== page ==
Latest News on Aggregatibacter Research: Jan – 2020

Aggregatibacter actinomycetemcomitans Leukotoxin: from Threat to Therapy

Aggregatibacter actinomycetemcomitans may be a Gram-negative bacterium that colonizes the human mouth and is that the causative agent for localized aggressive periodontitis (LAP), an aggressive sort of periodontitis that happens in adolescents. A. actinomycetemcomitans secretes a protein toxin, leukotoxin (LtxA), which helps the bacterium evade the host immune reaction during infection. LtxA may be a membrane-active toxin that specifically targets white blood cells (WBCs). during this review, we discuss recent developments during this field, including the identification and characterization of genes and proteins involved in secretion, regulation of LtxA, biosynthesis, newly described activities of LtxA, and the way LtxA could also be used as a therapy for the treatment of diseases. [1]

Aggregatibacter actinomycetemcomitans–induced hypercitrullination links periodontal infection to autoimmunity in rheumatoid arthritis

Although atrophic arthritis is an autoimmune disorder , scientists have long suspected that bacterial infections (and especially , periodontal infections) may play a task in its pathogenesis. Konig et al. now demonstrate that a specific periodontal pathogen called Aggregatibacter actinomycetemcomitans (Aa) induces changes in neutrophil function, including hypercitrullination of host proteins, an abnormality that’s also observed within the joints of patients with atrophic arthritis . Moreover, the effect of HLA-DRB1, an allele related to increased risk of atrophic arthritis , was only observed in patients exposed to Aa, suggesting the likelihood of eventually using these results to spot and possibly even treat high-risk patients. [2]

Aggregatibacter actinomycetemcomitans and Its Relationship to Initiation of Localized Aggressive Periodontitis: Longitudinal Cohort Study of Initially Healthy Adolescents

Aggregatibacter actinomycetemcomitans is usually related to localized aggressive periodontitis (LAP); however, longitudinal cohort studies relating A. actinomycetemcomitans to initiation of LAP haven’t been reported. A periodontal assessment was performed on 1,075 primarily African-American and Hispanic schoolchildren, ages 11 to 17 years. Samples were taken from each child for A. actinomycetemcomitans. A cohort of 96 students was established that included a test group of 38 A. actinomycetemcomitans-positive students (36 periodontally healthy and a couple of with periodontal pockets) and 58 healthy A. actinomycetemcomitans-negative controls. All clinical and microbiological procedures were repeated at 6-month intervals. [3]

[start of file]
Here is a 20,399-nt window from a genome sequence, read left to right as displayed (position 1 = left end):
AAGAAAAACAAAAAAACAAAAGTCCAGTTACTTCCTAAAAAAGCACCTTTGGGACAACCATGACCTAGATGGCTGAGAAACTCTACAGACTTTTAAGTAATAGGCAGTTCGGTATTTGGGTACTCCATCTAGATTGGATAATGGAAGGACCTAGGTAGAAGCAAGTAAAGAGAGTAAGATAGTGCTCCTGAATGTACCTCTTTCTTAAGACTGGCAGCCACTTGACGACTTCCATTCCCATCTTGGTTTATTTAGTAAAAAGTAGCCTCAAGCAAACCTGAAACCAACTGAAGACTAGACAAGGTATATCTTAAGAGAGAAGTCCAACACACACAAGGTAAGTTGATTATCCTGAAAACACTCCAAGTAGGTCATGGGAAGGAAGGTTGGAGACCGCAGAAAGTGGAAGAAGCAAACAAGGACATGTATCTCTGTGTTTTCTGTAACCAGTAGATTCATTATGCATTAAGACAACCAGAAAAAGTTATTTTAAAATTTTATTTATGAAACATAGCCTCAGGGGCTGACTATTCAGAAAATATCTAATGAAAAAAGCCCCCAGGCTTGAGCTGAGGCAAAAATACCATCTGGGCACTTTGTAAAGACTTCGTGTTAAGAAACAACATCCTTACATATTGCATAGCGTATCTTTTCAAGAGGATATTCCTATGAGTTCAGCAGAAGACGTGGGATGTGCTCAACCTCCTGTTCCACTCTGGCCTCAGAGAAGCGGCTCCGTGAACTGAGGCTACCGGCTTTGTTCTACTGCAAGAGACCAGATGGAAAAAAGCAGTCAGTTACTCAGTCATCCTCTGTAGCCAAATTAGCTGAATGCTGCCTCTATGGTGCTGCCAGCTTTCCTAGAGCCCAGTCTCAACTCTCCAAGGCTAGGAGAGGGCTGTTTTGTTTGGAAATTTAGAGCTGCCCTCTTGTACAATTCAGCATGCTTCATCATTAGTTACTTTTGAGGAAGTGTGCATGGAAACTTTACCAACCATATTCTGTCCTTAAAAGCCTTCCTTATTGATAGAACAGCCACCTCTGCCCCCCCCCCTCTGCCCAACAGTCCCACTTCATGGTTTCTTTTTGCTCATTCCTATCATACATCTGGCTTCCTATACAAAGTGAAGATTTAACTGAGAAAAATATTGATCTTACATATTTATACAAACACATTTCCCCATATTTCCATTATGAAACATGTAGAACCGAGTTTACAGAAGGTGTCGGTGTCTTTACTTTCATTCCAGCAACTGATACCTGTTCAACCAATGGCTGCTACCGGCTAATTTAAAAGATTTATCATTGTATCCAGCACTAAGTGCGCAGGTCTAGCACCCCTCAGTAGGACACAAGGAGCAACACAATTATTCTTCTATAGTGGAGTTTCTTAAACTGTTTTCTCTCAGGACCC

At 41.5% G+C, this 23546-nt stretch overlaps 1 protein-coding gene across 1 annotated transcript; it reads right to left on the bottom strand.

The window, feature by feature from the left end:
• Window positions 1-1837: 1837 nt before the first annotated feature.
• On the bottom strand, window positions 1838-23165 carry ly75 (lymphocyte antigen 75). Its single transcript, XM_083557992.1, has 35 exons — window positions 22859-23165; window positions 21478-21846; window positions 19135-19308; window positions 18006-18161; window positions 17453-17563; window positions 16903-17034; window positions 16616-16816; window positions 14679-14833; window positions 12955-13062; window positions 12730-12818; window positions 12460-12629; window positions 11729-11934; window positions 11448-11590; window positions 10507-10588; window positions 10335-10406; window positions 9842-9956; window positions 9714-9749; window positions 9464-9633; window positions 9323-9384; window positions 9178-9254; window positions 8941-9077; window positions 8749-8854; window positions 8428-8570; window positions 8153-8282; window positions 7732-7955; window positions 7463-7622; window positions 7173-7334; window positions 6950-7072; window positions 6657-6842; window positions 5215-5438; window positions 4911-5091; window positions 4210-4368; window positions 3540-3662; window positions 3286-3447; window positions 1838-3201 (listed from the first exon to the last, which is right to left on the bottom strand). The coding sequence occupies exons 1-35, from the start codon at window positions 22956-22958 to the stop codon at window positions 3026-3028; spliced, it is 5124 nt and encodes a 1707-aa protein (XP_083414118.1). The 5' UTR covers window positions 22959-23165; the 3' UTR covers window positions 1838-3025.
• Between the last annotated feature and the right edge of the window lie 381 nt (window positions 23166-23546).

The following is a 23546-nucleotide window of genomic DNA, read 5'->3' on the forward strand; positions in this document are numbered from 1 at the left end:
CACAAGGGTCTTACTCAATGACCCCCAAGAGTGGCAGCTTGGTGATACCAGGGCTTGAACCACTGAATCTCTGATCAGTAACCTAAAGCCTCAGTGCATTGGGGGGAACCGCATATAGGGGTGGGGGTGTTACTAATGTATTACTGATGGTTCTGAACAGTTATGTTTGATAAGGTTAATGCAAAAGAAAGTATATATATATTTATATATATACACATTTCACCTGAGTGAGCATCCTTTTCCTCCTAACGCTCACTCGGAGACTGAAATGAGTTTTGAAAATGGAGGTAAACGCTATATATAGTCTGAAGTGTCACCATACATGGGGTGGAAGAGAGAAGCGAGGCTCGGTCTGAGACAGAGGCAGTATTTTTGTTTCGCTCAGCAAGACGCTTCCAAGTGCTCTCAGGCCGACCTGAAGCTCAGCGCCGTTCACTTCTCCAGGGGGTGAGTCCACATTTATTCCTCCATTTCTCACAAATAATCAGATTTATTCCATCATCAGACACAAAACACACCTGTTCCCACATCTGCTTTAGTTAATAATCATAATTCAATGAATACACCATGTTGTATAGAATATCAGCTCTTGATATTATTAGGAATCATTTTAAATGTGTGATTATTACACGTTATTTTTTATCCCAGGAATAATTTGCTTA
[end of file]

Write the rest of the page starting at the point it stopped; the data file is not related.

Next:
Diversity patterns of bacteriophages infecting Aggregatibacter and Haemophilus species across clades and niches

Aggregatibacter and Haemophilus species are relevant human commensals and opportunistic pathogens. Consequently, their bacteriophages may have significant impact on human microbial ecology and pathologies. Our aim was to reveal the prevalence and variety of bacteriophages infecting Aggregatibacter and Haemophilus species that colonize the physical body . Genome mining with comparative genomics, screening of clinical isolates, and profiling of metagenomes allowed characterization of 346 phages grouped in 52 clusters and 18 superclusters. [4]

Prevalence of Aggregatibacter actinomycetemcomitans and Fusobacterium nucleatum among Clinical Orthodontic and Non-Orthodontic Saliva Samples

Objectives: The oral flora may be a complex ecosystem characterized by numerous bacterial species and changes to the amount of those bacteria in health, disease, and dental treatments like orthodontics. Although some studies have documented changes in periodontal pathogen burden during treatment using saliva, most have focused on traditional cariogenic bacteria and a few periodontal pathogens, like Porphyromonas gingivalis or Fusobacterium nucleatum– far fewer have focused on Aggregatibacter actinomycetemcomitans – commonly related to aggressive periodontitis. Therefore, the most objective of this study was to guage the prevalence of this organism among orthodontic and non-orthodontic patients from a public school of dentistry clinic. [5]

Reference

[1] Kachlany, S.C., 2010. Aggregatibacter actinomycetemcomitans leukotoxin: from threat to therapy. Journal of dental research, 89(6), (Web Link)

[2] Konig, M.F., Abusleme, L., Reinholdt, J., Palmer, R.J., Teles, R.P., Sampson, K., Rosen, A., Nigrovic, P.A., Sokolove, J., Giles, J.T. and Moutsopoulos, N.M., 2016. Aggregatibacter actinomycetemcomitans–induced hypercitrullination links periodontal infection to autoimmunity in rheumatoid arthritis. Science translational medicine, 8(369), (Web Link)

[3] Fine, D.H., Markowitz, K., Furgang, D., Fairlie, K., Ferrandiz, J., Nasri, C., McKiernan, M. and Gunsolley, J., 2007. Aggregatibacter actinomycetemcomitans and its relationship to initiation of localized aggressive periodontitis: longitudinal cohort study of initially healthy adolescents. Journal of clinical microbiology, 45(12), (Web Link)

[4] Diversity patterns of bacteriophages infecting Aggregatibacter and Haemophilus species across clades and niches
Szymon P. Szafrański, Mogens Kilian, Ines Yang, Gesa Bei der Wieden, Andreas Winkel, Jan Hegermann & Meike Stiesch
The ISME Journal volume 13, (Web Link)

[5] Klingler, J., Shen, C. and Kingsley, K. (2018) “Prevalence of Aggregatibacter actinomycetemcomitans and Fusobacterium nucleatum among Clinical Orthodontic and Non-Orthodontic Saliva Samples”, Journal of Advances in Microbiology, 11(3), (Web Link)

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